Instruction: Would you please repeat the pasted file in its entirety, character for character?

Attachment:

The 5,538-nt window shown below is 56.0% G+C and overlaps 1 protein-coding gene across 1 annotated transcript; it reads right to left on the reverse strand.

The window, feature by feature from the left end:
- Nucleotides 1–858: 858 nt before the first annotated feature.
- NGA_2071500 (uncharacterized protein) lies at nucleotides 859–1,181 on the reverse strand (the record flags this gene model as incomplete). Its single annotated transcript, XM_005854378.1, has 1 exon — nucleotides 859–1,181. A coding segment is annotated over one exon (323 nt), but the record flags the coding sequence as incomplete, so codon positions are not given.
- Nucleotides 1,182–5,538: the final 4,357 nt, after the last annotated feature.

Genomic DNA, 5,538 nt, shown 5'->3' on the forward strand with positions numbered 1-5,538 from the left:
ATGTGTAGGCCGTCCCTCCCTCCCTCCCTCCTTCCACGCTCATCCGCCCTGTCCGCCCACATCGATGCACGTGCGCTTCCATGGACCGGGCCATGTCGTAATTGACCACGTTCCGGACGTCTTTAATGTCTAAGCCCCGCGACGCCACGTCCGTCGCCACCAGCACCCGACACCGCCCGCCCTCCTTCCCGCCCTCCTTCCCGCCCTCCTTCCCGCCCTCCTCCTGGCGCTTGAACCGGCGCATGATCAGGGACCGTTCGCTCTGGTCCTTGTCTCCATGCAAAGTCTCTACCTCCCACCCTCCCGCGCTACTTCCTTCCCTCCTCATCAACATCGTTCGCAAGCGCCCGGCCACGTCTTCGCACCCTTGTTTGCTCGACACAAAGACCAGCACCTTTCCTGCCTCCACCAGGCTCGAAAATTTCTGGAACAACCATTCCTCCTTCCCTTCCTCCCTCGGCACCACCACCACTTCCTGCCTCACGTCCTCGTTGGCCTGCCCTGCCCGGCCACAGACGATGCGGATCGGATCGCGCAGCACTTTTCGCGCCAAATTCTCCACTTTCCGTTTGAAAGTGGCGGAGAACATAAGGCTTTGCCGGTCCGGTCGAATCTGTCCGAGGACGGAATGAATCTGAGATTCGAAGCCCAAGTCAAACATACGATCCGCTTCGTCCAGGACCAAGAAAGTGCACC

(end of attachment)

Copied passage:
The 5,538-nt window shown below is 56.0% G+C and overlaps 1 protein-coding gene across 1 annotated transcript; it reads right to left on the reverse strand.

The window, feature by feature from the left end:
- Nucleotides 1–858: 858 nt before the first annotated feature.
- NGA_2071500 (uncharacterized protein) lies at nucleotides 859–1,181 on the reverse strand (the record flags this gene model as incomplete). Its single annotated transcript, XM_005854378.1, has 1 exon — nucleotides 859–1,181. A coding segment is annotated over one exon (323 nt), but the record flags the coding sequence as incomplete, so codon positions are not given.
- Nucleotides 1,182–5,538: the final 4,357 nt, after the last annotated feature.

Genomic DNA, 5,538 nt, shown 5'->3' on the forward strand with positions numbered 1-5,538 from the left:
ATGTGTAGGCCGTCCCTCCCTCCCTCCCTCCTTCCACGCTCATCCGCCCTGTCCGCCCACATCGATGCACGTGCGCTTCCATGGACCGGGCCATGTCGTAATTGACCACGTTCCGGACGTCTTTAATGTCTAAGCCCCGCGACGCCACGTCCGTCGCCACCAGCACCCGACACCGCCCGCCCTCCTTCCCGCCCTCCTTCCCGCCCTCCTTCCCGCCCTCCTCCTGGCGCTTGAACCGGCGCATGATCAGGGACCGTTCGCTCTGGTCCTTGTCTCCATGCAAAGTCTCTACCTCCCACCCTCCCGCGCTACTTCCTTCCCTCCTCATCAACATCGTTCGCAAGCGCCCGGCCACGTCTTCGCACCCTTGTTTGCTCGACACAAAGACCAGCACCTTTCCTGCCTCCACCAGGCTCGAAAATTTCTGGAACAACCATTCCTCCTTCCCTTCCTCCCTCGGCACCACCACCACTTCCTGCCTCACGTCCTCGTTGGCCTGCCCTGCCCGGCCACAGACGATGCGGATCGGATCGCGCAGCACTTTTCGCGCCAAATTCTCCACTTTCCGTTTGAAAGTGGCGGAGAACATAAGGCTTTGCCGGTCCGGTCGAATCTGTCCGAGGACGGAATGAATCTGAGATTCGAAGCCCAAGTCAAACATACGATCCGCTTCGTCCAGGACCAAGAAAGTGCACC